Are you looking for an easy to read Spanish book? Fables are great for beginning readers of any age. They are perfect for read aloud time at home or book club. I share some amazing book recommendations and a FREE printable read aloud book tracker.
A good book to read in Spanish is SO hard to find for second language learners. I have faced that challenge for years with my children. Yeah, there are lots of books out there, but far too often they are disappointing. The language is blah, blah, blah…
We also want a book that will not overwhelm. Fables are perfect for read aloud time. They have an interesting story with a lot of details and great language. The best part is that they have an easy reading level.
I’ve got a list of easy-to-read Spanish books for you!
To begin with, fables are short stories with characters, setting and a full plot. Every fable is most often finished with a one sentence message or lesson. They have tons of rich vocabulary and variations in sentence structures.
I have found several books of fables that I absolutely love. My recommendations also have what I really like about them. This post contains some affiliate links for your convenience (which means if you make a purchase after clicking a link I will earn a small commission but it won’t cost you a penny more)! Click here to read my full disclosure policy.
Easy Reading Books in Spanish
The list of book recommendations has some of my favorite books and even some on my wish list. Books are a great source of vocabulary and language examples to learn from. Regularly, do some reading activities with your children and grow your Spanish language skills together. These fables are a great beginning reading material for your read aloud time.
I will start with the picture books.
Click on the book image or title to get more information and to have the book shipped to you.
by Rosa Navarro
On the top of my wish list, the fables of Felix Samaniego are illustrated and retold for children. I want to read this aloud at bedtime, so the children can soak up the language into the memory processes during sleep.
by Sarah Keane
A teacher created this storybook. This book is perfect for preschoolers (and all beginning readers really) because of the large pictures. The story of the city mouse and country mouse is retold and illustrated. It is ideal for a story time and showing pictures as you read.
by Veronica Uribe
I found this one at the library. Each fable is short and has sentences at a beginning reading level. Even so the stories are very descriptive. There are twenty of Aesop’s classic tales with illustrations by Chilean artist, Costanza Bravo.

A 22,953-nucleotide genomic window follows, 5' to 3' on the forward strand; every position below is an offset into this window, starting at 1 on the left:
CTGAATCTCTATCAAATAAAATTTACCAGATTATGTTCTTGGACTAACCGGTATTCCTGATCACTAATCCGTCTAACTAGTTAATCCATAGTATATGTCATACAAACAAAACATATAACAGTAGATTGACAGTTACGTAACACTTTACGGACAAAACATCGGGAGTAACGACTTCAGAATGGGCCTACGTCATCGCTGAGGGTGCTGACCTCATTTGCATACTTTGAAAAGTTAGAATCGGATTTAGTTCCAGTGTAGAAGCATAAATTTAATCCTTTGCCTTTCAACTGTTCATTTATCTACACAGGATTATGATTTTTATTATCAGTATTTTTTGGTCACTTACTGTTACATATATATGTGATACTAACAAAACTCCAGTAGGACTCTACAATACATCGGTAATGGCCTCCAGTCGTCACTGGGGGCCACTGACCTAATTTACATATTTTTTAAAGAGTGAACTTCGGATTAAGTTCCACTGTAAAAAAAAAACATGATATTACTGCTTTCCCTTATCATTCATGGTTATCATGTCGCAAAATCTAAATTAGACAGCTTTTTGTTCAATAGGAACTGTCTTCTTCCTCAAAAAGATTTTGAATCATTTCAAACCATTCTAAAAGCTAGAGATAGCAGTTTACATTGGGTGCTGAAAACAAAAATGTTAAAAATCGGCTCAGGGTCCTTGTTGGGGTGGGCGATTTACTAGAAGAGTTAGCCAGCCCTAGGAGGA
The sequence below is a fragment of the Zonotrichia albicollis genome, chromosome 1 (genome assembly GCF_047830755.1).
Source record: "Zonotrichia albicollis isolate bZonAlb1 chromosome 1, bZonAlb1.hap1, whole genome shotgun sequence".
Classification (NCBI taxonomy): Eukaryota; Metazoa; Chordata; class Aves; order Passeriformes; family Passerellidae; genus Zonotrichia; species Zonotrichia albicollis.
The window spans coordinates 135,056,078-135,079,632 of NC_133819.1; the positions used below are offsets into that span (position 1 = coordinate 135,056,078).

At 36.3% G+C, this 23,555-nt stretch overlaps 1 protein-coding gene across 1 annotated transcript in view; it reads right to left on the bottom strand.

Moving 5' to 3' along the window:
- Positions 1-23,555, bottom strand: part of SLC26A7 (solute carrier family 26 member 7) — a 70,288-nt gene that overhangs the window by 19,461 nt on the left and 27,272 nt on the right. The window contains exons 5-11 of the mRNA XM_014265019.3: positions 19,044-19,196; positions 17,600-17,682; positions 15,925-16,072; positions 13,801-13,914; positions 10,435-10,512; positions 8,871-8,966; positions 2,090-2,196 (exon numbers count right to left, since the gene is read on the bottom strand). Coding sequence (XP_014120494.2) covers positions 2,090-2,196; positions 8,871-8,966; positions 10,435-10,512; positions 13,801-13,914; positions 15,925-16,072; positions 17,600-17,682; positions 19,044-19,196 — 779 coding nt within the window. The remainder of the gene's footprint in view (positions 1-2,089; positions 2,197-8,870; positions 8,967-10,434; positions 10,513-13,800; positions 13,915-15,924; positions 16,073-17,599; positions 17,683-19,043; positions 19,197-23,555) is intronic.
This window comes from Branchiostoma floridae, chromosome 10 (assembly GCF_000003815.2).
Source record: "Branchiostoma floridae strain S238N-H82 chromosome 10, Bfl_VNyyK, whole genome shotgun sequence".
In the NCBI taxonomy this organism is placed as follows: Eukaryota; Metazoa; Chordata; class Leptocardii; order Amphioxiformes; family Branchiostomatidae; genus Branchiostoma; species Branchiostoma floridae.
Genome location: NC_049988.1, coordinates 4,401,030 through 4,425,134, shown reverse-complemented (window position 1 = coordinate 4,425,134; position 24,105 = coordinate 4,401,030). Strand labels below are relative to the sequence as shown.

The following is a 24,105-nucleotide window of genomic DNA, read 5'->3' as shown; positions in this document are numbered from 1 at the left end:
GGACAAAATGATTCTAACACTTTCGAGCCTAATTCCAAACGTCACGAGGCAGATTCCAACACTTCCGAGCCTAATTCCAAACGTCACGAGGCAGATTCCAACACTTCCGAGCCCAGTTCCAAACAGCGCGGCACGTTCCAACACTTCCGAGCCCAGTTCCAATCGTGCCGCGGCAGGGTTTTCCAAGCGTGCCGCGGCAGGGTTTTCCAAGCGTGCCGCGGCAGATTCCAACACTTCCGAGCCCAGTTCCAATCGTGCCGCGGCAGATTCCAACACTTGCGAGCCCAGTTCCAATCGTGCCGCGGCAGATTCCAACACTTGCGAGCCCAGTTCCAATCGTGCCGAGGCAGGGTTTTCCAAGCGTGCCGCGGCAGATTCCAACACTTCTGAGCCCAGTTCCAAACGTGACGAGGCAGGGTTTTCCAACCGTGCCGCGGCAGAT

Several of Aesop’s fables with award winning illustrations by Jerry Pickney. It also includes an activity section at the back of the book.
And finish with text only fables.
The print is very clear and easy to read with one fable on each page. The final message is in a larger font and italicized, perfect to use for dictation.
Another one without illustrations, it is purely text based on a translation from the Greek done in the 1950’s.
As a bonus for book lovers, I include these next two of my favorites which are out of print and are only available at libraries and used book stores. If you are into books like I am, you will find them.
My Favorite Illustrations
Fábulas de Esopo
Illustrated by Michael Hague
Recently, I found this book at our local library. I loved the large color illustrations. They are absolutely beautiful and remind me of golden age children’s literature. It was printed in English and Spanish, so you can find both languages to have a bilingual experience. It’s another great selection for read aloud time or the book basket for quiet time.
My Favorite Collection of Fables
La fabula a traves del tiempo
Editorial Ramón Sopena
The selection of fables is amazing. The collection has the work of more than 28 classic authors. Famous writers — Bello, Campoamor, Hartzenbusch, Lope de Vega, Samaniego, and other notable authors through recent history. The word choice is exquisite and rich, as well as the graphics and illustrations.
Where to Find Spanish Books
If you don’t have a budget to purchase books, try a World Cat search. The search engine lists all the libraries where books are available all around the world. The link below will take you to a search page.
First, enter your local zip code for accurate results. Then, you can search by title, topic or author. Select Spanish for the language. It’s helpful to find out what local libraries have Spanish books on their shelves.
Spanish Books – Reading Activities
With one of these beginning Spanish books, now you can have some engaging reading activities to build Spanish language skills. A read aloud time allows for plenty of opportunity to practice listening and speaking Spanish. The book is the source for words to have a vocabulary exploration and correct examples of Spanish in use. Words, phrases and sentences can be copied and expanded for spelling and grammar practice.
For more details, this post has step-by-step instruction about how to read aloud and tailor to your skill level.
And get the Read Aloud Book Tracker to keep tabs on the books you’re reading and the new vocabulary.
To conclude, I love reading these fables to my children. Our read aloud time works so well even though all of my kids are at different skill levels. This is one of the activities I do to teach them Spanish right now. Over the past several months, I have seen some good progress in each of them.
For more book recommendations, here’s an amazing series of chapter books that are humorous and engaging: